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Cherokee Lodge in Crossville, Tennessee

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Trip Report from Summer, 2010

Cherokee Lodge and Resort in Crossville, Tennessee has been my favorite summer escape since I attended my first nudist gathering there several years ago.  Since then, Cherokee has constructed new facilities, hosted regional and national conventions and experienced its fair share of ups and downs, including a short-lived change in ownership and a brief closure. Rather than evidence of instability, the ongoing evolution of Cherokee is a testament to the resilience of authentic nudist values and the possibility of expansion to new and diverse audiences. Many resorts seem to stagnate, the established members defining the club so rigidly as to inadvertently exclude newcomers and stamp out fresh growth.  Other resorts surrender to financial considerations and quietly (or openly) welcome swingers and host sexually-titillating activities.

Owner Danny Davis and wife Donna have always been reliable champions of the family-oriented nudist ideology, quietly maintaining their club's commitment to traditional nudism with little regard to the temptation to make more money or build larger crowds by altering their ideals. As a result, there is something quite interesting happening at Cherokee, a subtle trend that may be overlooked by the casual observer, but a development that is quite profound for anyone concerned about the future of the nudist movement: Cherokee is becoming a destination for first-time nudists.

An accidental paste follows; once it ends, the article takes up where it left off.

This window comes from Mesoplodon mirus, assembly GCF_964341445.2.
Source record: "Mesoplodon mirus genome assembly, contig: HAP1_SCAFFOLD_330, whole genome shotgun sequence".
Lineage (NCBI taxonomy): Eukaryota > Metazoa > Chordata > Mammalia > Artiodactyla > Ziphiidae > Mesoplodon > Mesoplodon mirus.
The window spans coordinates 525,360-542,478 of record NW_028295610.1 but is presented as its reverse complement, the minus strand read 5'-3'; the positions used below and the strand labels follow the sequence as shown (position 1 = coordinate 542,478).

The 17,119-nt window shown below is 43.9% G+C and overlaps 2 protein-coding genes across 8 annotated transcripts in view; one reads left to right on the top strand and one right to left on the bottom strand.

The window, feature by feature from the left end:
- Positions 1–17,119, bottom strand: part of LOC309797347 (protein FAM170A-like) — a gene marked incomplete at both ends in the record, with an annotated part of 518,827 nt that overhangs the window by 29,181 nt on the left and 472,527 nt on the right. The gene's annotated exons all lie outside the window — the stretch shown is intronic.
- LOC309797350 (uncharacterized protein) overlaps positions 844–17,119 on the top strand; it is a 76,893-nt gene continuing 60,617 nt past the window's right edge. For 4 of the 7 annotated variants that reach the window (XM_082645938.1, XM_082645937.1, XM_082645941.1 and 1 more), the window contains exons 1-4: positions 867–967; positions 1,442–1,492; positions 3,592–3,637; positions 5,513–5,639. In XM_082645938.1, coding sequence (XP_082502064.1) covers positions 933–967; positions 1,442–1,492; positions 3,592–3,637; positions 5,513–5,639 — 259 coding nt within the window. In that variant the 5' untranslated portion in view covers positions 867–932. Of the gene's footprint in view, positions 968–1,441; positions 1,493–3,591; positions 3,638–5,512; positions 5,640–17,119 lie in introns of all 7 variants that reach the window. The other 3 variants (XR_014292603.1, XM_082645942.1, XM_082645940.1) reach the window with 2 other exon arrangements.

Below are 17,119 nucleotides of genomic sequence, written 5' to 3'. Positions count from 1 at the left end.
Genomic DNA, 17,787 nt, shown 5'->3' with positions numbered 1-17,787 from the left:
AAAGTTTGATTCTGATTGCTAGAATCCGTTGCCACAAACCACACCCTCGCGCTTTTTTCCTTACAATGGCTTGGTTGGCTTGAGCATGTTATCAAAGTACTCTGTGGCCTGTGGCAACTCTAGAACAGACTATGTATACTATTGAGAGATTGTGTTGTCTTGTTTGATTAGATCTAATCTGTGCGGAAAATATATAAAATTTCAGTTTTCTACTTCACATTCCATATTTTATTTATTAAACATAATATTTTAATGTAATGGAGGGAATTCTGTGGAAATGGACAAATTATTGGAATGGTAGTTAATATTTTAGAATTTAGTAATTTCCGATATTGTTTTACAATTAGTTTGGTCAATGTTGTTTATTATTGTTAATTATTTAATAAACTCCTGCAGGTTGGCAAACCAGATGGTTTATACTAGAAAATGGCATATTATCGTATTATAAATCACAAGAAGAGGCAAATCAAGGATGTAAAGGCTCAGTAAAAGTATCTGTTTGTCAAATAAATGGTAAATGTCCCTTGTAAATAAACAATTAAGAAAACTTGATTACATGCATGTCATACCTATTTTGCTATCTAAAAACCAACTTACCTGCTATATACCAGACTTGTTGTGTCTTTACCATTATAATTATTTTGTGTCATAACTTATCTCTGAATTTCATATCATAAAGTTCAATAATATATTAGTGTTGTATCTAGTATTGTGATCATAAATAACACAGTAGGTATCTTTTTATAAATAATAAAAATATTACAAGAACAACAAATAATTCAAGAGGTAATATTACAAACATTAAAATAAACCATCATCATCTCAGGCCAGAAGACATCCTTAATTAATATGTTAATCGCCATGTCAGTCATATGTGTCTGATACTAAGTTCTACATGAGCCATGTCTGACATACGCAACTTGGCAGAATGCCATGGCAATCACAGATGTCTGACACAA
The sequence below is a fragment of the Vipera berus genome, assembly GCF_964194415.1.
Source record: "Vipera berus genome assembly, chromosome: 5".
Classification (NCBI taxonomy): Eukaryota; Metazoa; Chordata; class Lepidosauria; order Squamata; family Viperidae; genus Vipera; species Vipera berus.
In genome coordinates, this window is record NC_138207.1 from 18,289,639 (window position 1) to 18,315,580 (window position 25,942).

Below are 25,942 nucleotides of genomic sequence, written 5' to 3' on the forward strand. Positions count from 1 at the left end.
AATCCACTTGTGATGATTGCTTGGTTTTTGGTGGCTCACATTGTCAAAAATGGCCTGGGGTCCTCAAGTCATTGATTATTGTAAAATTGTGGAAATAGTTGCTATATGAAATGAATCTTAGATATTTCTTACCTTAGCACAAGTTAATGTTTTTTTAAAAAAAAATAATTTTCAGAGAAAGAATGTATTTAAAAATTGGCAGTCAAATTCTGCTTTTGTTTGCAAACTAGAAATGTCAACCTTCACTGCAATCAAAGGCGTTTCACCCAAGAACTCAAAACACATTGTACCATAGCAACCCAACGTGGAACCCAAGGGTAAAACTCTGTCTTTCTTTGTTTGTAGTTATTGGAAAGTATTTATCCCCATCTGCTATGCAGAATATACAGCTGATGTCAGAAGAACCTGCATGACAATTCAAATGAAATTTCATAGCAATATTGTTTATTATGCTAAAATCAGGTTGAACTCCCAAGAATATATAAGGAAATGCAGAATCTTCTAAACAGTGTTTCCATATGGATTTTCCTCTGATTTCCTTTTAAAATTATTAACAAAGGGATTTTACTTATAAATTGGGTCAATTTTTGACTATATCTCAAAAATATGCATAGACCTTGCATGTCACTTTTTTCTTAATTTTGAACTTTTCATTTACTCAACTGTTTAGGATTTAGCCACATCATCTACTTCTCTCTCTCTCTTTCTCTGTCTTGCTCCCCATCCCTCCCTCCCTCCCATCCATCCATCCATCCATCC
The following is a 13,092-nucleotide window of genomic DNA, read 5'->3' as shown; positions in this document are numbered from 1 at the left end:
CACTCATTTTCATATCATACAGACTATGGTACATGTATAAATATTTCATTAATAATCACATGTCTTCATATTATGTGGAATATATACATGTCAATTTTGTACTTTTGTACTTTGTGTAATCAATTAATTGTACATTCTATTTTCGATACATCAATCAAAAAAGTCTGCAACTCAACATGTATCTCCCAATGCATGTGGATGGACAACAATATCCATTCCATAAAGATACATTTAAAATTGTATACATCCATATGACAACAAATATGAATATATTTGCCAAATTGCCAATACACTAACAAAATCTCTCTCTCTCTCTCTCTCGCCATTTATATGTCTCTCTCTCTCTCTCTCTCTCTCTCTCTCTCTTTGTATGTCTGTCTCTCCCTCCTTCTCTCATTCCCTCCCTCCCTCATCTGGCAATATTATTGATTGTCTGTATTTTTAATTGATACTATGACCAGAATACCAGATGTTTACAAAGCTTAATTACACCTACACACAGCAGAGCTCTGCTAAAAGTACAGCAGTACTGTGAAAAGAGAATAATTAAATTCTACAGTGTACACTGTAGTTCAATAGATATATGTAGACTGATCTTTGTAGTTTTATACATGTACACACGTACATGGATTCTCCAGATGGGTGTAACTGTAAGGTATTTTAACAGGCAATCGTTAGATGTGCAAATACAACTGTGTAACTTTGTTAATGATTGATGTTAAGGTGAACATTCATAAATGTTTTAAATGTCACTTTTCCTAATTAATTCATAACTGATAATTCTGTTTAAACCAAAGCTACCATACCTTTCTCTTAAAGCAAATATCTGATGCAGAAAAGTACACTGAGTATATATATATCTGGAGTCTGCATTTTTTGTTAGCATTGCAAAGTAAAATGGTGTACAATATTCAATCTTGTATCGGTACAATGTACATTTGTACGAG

This summer's crowds have been extraordinarily different than any I have encountered at this or any other club. Young families and students seem to blend effortlessly with the retirees. A twenty year-old and an eighty year-old exchange college experiences. An elderly couple passes by a young woman pushing a stroller. There are fresh faces and first-time visitors every weekend. Each of these newcomers to nudism appears to have sought out Cherokee as a means of escaping the technology and the gadgets and the traffic jams and all the other complexities of everyday life that rob us of our humanity. No thrill seekers.  No hidden agendas. These are people who simply needed to walk around lakes and swat away mosquitoes and experience something real in a world that is becoming increasingly "virtual."

After being out of operation for a couple of summers, Cherokee is back, and it is most definitely rebuilding, attracting a entirely new set of members with the same old-fashioned ideals that made it a great club to begin with. When you visit Cherokee, you aren't simply paying to use the grounds for a day, you are being welcomed into a terrific and fascinating family, a family that is always open to new members.

They are on Facebook @

No website aparently.

I'm actually working on that...

The all-new Cherokee Lodge website is up and running.  I'm still working out a few bugs, but...


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